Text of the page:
For a complete breakdown of the chemical contents of your water, you would need to send a sample to a laboratory for full testing. Other home testing options include pH strips, which measure the relative acidity vs alkalinity of water. H2O with more dissolved mineral content is more basic or more “alkaline,” while water with less is more acidic. Ideally, drinking water should be somewhere in between and tend towards the alkaline side, as mineral content makes water taste better.

Drinking water
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Physical Parameters

You want your drinking water to be physically cleaned of impurities, but that doesn’t mean that you want it stripped of everything aside from hydrogen and oxygen. This is why relying only on a TDS reading can also be misleading, as not all dissolved solids in water are negative–indeed, we want some dissolved solids in our water in the form of necessary life-sustaining minerals like calcium, magnesium, iron, selenium, and so on. Many consumers mistakenly believe that 0 TDS is the goal, but according to Allfilters, the goal is actually somewhere in the 50-150 ppm (parts per million) of TDS. Water that has been completely stripped of all dissolved chemicals, or “de-ionized water,” is actually not safe to drink and can lead to malnourishment and a lack of essential nutrients and minerals. Look for a system that will reduce water hardness, sediment, and TDS, but not one that will strip them out completely, as completely sterile and chargeless water is not good for drinking–it is ideal, however, for seawater fish tanks and spot-free car washes.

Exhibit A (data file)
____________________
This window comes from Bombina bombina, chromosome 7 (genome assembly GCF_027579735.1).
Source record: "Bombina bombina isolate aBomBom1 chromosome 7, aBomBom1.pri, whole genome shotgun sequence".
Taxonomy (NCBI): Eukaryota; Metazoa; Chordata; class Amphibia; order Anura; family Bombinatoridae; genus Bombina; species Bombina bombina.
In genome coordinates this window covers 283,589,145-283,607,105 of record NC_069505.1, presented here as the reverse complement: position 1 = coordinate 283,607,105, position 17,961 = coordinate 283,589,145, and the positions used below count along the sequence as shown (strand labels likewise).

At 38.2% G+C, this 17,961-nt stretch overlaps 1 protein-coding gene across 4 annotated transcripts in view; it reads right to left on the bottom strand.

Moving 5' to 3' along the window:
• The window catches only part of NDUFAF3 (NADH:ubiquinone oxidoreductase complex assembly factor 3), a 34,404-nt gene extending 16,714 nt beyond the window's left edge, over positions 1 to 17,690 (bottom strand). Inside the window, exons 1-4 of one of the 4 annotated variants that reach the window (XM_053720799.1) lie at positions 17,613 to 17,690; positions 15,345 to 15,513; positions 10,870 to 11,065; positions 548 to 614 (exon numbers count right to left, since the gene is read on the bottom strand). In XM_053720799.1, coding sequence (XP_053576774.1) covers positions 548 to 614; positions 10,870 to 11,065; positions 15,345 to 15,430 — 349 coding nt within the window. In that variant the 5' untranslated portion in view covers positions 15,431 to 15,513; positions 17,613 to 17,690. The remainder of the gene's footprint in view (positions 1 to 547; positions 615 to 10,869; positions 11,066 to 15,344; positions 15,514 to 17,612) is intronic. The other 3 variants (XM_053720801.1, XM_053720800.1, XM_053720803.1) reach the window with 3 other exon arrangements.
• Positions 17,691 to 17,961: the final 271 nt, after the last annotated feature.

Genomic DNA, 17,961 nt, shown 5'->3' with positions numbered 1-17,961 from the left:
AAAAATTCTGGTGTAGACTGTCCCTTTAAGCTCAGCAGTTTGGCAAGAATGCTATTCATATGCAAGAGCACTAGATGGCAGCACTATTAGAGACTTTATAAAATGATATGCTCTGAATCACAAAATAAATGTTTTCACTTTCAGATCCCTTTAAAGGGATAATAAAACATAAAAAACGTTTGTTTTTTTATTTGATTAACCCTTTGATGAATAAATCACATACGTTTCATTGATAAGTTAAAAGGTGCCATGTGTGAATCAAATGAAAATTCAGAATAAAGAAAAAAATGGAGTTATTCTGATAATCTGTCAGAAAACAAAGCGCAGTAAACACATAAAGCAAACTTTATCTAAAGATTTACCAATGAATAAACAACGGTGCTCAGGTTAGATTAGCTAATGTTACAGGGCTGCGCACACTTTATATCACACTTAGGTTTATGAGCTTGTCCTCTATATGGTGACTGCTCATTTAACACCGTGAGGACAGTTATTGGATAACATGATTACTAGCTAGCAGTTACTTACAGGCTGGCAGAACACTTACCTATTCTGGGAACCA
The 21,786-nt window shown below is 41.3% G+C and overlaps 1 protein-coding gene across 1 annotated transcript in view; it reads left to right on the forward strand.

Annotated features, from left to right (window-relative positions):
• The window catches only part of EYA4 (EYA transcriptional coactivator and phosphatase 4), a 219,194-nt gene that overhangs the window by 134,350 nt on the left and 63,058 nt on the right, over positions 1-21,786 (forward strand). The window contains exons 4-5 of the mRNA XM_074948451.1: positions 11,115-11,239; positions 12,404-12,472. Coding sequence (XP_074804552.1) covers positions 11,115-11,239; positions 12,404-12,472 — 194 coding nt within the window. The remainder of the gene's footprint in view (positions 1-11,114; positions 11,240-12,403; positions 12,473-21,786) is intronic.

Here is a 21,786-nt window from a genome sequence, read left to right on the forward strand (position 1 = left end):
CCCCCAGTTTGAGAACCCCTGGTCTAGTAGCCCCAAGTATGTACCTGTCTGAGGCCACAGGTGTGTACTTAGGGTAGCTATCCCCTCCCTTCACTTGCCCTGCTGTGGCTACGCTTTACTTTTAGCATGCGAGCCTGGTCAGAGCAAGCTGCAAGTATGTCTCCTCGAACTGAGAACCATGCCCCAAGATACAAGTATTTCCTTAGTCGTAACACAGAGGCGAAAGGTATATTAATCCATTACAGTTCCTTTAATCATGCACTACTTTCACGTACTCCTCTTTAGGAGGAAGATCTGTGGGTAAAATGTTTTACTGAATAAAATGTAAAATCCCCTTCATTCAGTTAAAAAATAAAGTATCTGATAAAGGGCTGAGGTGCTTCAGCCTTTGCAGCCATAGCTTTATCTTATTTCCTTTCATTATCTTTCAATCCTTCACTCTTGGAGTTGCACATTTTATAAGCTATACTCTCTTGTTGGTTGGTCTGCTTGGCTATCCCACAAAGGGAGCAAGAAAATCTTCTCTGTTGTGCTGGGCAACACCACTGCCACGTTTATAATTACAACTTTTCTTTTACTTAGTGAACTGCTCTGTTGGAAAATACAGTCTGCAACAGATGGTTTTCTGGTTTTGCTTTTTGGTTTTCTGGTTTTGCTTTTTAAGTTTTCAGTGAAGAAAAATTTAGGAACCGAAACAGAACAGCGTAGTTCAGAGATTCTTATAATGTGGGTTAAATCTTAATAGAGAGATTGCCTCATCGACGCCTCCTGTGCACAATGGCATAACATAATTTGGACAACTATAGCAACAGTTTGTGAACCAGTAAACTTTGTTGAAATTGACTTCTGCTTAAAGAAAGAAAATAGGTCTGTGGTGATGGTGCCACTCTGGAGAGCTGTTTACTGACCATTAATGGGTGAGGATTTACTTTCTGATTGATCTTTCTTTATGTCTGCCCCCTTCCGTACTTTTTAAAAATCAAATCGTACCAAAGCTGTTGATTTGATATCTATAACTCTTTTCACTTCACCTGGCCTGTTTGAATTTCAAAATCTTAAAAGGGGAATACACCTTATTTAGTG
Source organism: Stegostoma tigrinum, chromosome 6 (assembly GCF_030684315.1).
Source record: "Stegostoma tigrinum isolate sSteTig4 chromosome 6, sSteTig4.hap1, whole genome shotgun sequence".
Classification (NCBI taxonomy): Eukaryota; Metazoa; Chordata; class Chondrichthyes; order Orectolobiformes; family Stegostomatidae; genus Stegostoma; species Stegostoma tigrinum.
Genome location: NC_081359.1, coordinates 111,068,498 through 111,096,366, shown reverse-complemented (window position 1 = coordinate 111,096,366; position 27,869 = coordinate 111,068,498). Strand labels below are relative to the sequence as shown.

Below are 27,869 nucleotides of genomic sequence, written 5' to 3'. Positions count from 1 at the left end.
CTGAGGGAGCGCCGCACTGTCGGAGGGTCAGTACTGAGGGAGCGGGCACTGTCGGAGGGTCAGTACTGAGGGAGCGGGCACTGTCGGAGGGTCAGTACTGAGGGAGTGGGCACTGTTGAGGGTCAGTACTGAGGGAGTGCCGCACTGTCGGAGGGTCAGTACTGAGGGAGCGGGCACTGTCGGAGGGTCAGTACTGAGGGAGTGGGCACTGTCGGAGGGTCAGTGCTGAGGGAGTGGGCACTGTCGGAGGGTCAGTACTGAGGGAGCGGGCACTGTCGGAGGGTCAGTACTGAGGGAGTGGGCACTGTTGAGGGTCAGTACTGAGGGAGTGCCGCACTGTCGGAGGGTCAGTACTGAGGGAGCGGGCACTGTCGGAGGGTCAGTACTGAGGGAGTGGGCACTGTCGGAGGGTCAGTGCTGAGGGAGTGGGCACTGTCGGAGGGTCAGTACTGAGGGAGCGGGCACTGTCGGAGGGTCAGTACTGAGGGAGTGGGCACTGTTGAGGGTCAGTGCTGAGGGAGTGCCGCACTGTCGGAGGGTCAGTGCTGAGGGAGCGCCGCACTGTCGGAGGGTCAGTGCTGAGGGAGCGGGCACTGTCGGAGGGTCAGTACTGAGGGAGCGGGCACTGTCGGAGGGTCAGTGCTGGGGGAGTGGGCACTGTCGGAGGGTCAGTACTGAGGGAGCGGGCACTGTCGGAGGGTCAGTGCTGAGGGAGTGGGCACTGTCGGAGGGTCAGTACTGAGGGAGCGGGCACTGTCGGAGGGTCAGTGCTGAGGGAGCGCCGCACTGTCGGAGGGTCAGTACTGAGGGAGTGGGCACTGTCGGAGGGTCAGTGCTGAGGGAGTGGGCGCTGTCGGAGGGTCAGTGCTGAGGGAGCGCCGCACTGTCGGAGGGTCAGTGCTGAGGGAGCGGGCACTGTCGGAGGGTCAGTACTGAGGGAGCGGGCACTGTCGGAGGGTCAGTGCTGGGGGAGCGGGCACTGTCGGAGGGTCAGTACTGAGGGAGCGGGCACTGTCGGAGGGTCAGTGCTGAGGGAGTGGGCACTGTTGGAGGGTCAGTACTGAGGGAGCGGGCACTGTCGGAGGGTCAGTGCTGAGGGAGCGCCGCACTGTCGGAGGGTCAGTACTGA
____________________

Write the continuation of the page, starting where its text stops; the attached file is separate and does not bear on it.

Chemical Parameters

If you are on city water, there is a very good chance that your water contains chlorine and/or chloramines, as these are the most commonly used disinfectants employed by municipal water treatment facilities. Other chemicals in your water may include volatile organic compounds such as chloroform, which is often created by chlorine interacting with organic material in water. Solvents, glues, fuel additives, and other industrial chemicals also find their way into water supplies, and trace amounts can remain even in treated water. Look for activated carbon or catalytic carbon filters to tackle chemical contaminants in water.

Biological Parameters

The trickiest and potentially most dangerous sorts of contaminants come in the form of living things. Microorganisms such as bacteria, viruses, protozoa, parasites, and helminths can all pose grave health risks to humans and animals and generally enter waterways through contact with fecal matter. Those on city water don’t have as much to worry about here (though occasionally, things like giardia or cryptosporidium do break into treated water lines), but folks on well water do. If you are on a small private well, it is important to test your water regularly and consider a sterilization system such as a home chlorination system or an ultraviolet light filter.

Why Test Your Water?

Water conditions change all the time, so even if your water was great last year, it’s not a bad idea to check it again. Water conditions are, well, “fluid,” and prone to change because of geological, atmospheric, manufacturing, or other factors. Taking the time to mail off a sample of your water occasionally can save you a lot in home repairs, medical bills, and general stress.